Recycling is all about awareness. Through the simple act of separating our rubbish, we can become more keenly aware of our effect on the environment. It might sound small but this type of awareness can have profound consequences for the way we live. But we must be inspired to take the first step and invest that little extra time to separate our rubbish into that which can be reused or recycled and that which is useless waste. So, what is the best method of engaging society to recycle?
Many countries have experimented with awareness campaigns with varying degrees of success. Some are born out of financial necessity, such as the compulsory recycling of glass bottles in Mexico. Others are more creative. Japan, for instance, has asked residents to donate old smartphones and other electronics to be used in the production of medals for the 2020 Olympics in Tokyo. Who would have thought that an Olympian would be wearing a medallion made from an old iPhone?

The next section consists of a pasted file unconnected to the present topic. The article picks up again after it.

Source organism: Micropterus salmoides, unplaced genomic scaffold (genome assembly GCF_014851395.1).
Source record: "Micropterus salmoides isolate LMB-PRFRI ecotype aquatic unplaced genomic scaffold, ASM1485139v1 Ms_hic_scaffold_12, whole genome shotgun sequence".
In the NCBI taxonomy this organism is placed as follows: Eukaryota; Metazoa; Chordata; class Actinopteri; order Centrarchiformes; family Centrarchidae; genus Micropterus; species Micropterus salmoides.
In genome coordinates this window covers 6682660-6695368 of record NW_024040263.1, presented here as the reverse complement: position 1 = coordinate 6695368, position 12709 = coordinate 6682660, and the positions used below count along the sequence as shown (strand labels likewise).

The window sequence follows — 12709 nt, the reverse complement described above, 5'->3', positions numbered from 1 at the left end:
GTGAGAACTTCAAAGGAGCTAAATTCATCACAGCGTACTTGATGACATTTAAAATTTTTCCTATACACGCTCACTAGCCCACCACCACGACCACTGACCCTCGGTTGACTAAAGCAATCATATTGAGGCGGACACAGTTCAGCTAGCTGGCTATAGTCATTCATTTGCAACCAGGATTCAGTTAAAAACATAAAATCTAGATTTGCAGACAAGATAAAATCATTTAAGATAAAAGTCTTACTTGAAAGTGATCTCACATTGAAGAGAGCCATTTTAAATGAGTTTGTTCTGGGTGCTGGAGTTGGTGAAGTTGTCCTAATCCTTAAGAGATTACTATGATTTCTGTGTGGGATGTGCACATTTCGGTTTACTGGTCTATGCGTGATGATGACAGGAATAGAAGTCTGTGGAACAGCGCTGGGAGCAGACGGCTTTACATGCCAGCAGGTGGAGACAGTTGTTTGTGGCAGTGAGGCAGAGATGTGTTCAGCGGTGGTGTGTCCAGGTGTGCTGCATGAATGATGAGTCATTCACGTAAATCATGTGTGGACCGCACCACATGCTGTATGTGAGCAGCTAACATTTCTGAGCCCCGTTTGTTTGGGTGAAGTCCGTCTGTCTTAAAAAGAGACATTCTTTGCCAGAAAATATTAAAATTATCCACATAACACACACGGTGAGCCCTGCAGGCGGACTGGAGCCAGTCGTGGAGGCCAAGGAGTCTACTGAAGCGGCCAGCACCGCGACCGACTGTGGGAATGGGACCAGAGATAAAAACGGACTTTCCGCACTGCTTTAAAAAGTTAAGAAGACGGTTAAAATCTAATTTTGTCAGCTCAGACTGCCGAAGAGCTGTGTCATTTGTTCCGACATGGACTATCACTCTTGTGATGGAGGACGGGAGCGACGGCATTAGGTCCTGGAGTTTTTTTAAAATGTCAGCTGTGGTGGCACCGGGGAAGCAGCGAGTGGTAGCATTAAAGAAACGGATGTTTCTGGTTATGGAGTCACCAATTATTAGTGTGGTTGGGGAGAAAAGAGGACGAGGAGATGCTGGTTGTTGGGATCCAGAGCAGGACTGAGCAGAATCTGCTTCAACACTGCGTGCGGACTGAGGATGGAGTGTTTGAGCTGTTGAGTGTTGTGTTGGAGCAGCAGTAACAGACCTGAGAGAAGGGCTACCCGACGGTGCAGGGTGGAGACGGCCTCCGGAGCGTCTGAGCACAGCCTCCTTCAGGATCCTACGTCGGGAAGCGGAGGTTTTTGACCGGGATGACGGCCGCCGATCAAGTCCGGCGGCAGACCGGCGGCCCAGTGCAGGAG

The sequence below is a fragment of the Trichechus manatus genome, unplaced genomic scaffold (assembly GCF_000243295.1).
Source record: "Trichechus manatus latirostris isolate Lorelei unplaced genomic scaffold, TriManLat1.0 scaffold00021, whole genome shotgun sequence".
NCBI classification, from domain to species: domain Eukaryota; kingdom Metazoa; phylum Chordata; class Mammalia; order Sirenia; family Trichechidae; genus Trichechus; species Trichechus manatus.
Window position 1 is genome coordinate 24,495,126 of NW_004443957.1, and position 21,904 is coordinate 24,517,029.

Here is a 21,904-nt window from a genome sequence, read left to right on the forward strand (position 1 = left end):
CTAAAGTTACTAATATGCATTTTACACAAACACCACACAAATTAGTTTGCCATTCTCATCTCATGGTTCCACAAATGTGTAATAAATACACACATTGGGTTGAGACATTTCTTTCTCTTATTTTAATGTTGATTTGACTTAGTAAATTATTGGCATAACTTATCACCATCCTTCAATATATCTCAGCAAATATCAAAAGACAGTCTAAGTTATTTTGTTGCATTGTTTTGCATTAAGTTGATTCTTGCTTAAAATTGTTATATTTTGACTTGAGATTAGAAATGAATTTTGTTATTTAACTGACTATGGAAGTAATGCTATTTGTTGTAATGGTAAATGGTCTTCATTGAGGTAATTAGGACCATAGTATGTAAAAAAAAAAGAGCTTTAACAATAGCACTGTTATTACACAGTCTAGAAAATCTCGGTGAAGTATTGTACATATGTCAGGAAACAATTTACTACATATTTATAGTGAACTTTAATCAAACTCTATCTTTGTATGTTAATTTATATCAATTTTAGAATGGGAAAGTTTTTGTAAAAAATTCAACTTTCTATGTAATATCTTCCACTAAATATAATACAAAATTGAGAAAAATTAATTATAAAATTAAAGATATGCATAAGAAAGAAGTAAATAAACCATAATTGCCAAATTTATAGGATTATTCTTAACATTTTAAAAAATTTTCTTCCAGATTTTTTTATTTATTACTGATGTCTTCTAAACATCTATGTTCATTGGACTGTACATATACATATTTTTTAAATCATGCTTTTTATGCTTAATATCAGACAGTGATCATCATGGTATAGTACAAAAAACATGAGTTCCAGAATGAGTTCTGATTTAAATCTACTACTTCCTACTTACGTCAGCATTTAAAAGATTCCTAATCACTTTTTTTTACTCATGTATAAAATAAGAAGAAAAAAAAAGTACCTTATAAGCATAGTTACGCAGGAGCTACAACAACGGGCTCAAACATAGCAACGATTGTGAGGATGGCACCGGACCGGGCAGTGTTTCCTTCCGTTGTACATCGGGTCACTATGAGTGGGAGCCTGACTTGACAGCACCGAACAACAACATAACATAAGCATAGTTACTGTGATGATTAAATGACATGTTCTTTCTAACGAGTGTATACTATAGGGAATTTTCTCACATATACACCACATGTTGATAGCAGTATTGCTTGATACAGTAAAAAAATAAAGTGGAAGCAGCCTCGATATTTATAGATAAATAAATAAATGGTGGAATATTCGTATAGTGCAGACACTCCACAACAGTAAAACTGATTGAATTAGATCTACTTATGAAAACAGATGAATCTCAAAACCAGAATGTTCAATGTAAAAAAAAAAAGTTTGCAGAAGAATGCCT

In Abu Dhabi, efforts to get the community recycling on a regular basis have focused on education. According to the Abu Dhabi Centre for Waste Management, parents have a responsibility to educate their children about how and why to recycle. Indeed, instilling such a value early in life is critical to the success of any recycling programme.
Education alone, however, is not enough to spur people into action over recycling. One measure that could be considered is curbing the number of free shopping bags in grocery stores. Plastic bags make up a remarkably large portion of rubbish in landfills and even end up in our seas. In many other places, such bags carry a small fee that is levied to discourage their overuse. Emirates is already using recycled materials for its in-flight blankets. These initiatives carry a message of environmentalism to all corners of the world and find resonance at home. Regardless of where the spark happens, once residents have committed to recycling as a habit
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